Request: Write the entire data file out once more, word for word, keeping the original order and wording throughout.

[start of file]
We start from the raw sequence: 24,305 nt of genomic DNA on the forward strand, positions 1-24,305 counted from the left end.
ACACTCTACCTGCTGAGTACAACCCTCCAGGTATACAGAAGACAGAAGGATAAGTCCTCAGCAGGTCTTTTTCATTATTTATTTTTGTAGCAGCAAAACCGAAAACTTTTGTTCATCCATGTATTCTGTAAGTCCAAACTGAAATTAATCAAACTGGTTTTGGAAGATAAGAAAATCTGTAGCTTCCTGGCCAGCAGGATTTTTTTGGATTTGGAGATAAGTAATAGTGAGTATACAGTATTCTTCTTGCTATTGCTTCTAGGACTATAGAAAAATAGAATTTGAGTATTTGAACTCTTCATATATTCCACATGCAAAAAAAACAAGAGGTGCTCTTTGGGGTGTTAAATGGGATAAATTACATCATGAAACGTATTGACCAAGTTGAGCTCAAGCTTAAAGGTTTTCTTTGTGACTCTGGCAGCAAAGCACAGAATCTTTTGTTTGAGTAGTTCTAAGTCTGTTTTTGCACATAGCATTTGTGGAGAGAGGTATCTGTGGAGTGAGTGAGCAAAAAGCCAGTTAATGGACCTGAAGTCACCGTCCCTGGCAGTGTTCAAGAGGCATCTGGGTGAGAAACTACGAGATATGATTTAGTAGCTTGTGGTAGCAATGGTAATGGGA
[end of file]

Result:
We start from the raw sequence: 24,305 nt of genomic DNA on the forward strand, positions 1-24,305 counted from the left end.
ACACTCTACCTGCTGAGTACAACCCTCCAGGTATACAGAAGACAGAAGGATAAGTCCTCAGCAGGTCTTTTTCATTATTTATTTTTGTAGCAGCAAAACCGAAAACTTTTGTTCATCCATGTATTCTGTAAGTCCAAACTGAAATTAATCAAACTGGTTTTGGAAGATAAGAAAATCTGTAGCTTCCTGGCCAGCAGGATTTTTTTGGATTTGGAGATAAGTAATAGTGAGTATACAGTATTCTTCTTGCTATTGCTTCTAGGACTATAGAAAAATAGAATTTGAGTATTTGAACTCTTCATATATTCCACATGCAAAAAAAACAAGAGGTGCTCTTTGGGGTGTTAAATGGGATAAATTACATCATGAAACGTATTGACCAAGTTGAGCTCAAGCTTAAAGGTTTTCTTTGTGACTCTGGCAGCAAAGCACAGAATCTTTTGTTTGAGTAGTTCTAAGTCTGTTTTTGCACATAGCATTTGTGGAGAGAGGTATCTGTGGAGTGAGTGAGCAAAAAGCCAGTTAATGGACCTGAAGTCACCGTCCCTGGCAGTGTTCAAGAGGCATCTGGGTGAGAAACTACGAGATATGATTTAGTAGCTTGTGGTAGCAATGGTAATGGGA